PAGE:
In all states and territories you also have to be in “suitable financial circumstances to adequately support a child”. Though it’s of course important to be able to feed and house your child, equating financial privilege with good parenting is fallacious. There have always been plenty of fantastic parents who provide both love and stability for their child in the face of relative financial hardship. Should the state really be able to legislate otherwise?

This Isn’t Just A Problem With Adoption Law

The decision to have children, whether via adoption or biological means, will always be filled with excitement and fear. But, if I did have a child, my worries would be different to that of other first-time parents. One of my biggest fears is that I will not be afforded the same rights to my child as an able-bodied parent. I dread that I’ll be presumed incompetent from the outset and my child will be unnecessarily removed. This fear is not unfounded.

The idea that a person with disability will be an unfit parent can and does lead to higher incidences of child removal. A few years ago, a paper from the Australian Institute of Family Studies found that “parents with intellectual disability are over-represented in child protection and legal proceedings“. “Research suggests factors contributing to this over-representation include discrimination, prejudice and a lack of support services,” it read.

Following a parliamentary committee into the matter this year, disability advocate Fiona May expressed similar concern to the ABC. “Parents with disabilities are often judged on their ability to parent before they can learn,” she says. “Their babies are being taken literally from the hospital, before they’ve had a chance to parent.”

As the Office of the Public Advocate in Victoria recently noted, statistics on much of this are hard to find. “Little is known about the circumstances under which children are removed from the care of parents with a disability through the family law system. It is largely hidden from public and government scrutiny because it is viewed as a private, civil matter within a family”. However, the stories that do eventually come out are heartbreaking.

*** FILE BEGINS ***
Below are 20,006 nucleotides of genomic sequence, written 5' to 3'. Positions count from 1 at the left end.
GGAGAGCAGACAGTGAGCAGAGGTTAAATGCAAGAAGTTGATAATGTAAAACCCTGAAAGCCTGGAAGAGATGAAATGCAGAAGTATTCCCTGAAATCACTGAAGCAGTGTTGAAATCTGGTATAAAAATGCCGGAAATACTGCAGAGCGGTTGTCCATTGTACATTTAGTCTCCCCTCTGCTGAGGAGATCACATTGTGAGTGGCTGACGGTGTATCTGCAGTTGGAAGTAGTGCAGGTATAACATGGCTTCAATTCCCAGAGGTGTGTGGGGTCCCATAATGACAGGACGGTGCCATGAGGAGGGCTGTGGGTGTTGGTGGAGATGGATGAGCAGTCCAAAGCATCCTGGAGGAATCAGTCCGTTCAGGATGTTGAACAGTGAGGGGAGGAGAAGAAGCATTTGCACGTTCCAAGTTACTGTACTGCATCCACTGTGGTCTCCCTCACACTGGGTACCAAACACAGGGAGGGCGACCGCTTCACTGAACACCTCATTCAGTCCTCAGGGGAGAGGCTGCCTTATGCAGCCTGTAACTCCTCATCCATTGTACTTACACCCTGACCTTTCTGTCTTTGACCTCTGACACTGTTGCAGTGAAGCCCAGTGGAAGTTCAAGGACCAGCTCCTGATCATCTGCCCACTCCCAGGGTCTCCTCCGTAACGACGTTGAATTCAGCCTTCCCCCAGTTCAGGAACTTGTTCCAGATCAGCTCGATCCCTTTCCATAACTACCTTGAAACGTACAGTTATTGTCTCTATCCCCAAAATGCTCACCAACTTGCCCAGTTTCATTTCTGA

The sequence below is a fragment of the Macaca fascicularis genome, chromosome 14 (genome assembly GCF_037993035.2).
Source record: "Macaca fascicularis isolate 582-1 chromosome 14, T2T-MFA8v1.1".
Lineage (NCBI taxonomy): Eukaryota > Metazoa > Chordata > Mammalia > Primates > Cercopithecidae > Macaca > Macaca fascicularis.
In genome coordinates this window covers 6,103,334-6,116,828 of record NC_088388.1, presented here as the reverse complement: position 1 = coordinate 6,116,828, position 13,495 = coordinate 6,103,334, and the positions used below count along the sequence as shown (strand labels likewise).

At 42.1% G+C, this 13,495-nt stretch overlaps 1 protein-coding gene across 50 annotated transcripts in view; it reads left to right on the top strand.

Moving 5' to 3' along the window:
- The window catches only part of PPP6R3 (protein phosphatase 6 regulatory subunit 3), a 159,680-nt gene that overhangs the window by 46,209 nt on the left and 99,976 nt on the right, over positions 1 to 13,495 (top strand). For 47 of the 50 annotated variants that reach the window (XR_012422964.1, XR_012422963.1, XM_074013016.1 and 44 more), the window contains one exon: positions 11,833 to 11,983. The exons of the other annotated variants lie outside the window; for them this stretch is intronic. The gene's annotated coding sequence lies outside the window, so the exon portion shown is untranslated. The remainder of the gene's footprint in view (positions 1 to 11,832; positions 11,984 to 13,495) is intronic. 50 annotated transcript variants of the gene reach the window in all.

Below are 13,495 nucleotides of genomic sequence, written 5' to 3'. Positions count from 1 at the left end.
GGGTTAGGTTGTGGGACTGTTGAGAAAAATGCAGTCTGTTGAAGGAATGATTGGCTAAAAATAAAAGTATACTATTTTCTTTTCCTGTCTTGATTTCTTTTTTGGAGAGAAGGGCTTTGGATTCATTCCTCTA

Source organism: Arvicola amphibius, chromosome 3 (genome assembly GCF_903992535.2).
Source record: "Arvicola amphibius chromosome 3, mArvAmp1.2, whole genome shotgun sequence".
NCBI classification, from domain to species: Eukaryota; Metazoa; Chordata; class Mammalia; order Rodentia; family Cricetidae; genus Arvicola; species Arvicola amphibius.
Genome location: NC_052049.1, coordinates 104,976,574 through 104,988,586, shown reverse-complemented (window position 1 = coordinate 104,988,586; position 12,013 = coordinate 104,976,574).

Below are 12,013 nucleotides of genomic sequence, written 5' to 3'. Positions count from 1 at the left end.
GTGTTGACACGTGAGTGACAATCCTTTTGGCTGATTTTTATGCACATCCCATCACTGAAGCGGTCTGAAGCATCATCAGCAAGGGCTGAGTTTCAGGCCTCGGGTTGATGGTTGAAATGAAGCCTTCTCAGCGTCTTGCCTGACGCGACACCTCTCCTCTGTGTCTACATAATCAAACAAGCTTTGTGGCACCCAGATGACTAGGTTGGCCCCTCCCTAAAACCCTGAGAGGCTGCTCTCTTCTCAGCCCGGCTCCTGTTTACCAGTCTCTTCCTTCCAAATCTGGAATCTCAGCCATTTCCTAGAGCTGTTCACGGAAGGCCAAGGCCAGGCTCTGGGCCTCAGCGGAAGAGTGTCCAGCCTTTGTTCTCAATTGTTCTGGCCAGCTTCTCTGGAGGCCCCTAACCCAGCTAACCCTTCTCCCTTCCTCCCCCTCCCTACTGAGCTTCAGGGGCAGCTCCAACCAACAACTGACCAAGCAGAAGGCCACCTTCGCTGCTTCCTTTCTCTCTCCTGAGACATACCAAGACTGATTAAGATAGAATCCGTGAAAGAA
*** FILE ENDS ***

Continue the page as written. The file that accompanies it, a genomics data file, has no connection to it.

This year a pregnant woman with a mild intellectual disability had a pre-birth report conducted on her by Victorian Child Protection that raised concerns about her ability to look after her child. “I was a bit shy, I didn’t know my rights and I had a lack of understanding about supports I could ask for,” she told The Age anonymously. “In the end I didn’t fight it … They were telling me I was not the best option for her. I knew I wasn’t going to get the funding [or] support quick enough to properly care for her.” In this case, custody was given to the woman’s grandmother and she now sees the child for two hours per week.

This is consistent with that same report from the Office of the Public Advocate. “Rather than getting encouragement or support to parent their child, the parent comes under intense negative scrutiny,” it reads. “There is considerable evidence that people with disabilities are generally able to successfully parent their children if they are provided with education.”

All this is a poignant reminder of the discrimination and prejudice parents with disabilities face. We live in a society that holds these misconceptions and enacts them unfairly and with impunity. There are significant parallels between the discriminatory arguments and legislation used to deny same-sex couples equal rights to start a family and those currently being aimed at people with disabilities and, as a society, we need to stop letting our fear of ‘the other’ shape our institutions, legislation and social structures.

My partner and I are not ready to have children just yet but one day we hope for a society in which we’re not judged or discriminated against based on my body or our sexualities. If we do have children, we want to raise them in a world that supports and celebrates difference and diversity and provides equality for all.

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Images supplied via The Social Photographer and originally taken as part of the In Bed Project, “a quiet protest for marriage equality”.

Jax Jacki Brown is a disability and queer rights activist, public speaker, writer, spoken-word performer, and co-producer of Quippings Disability Unleashed. She tweets at @jaxjackibrown.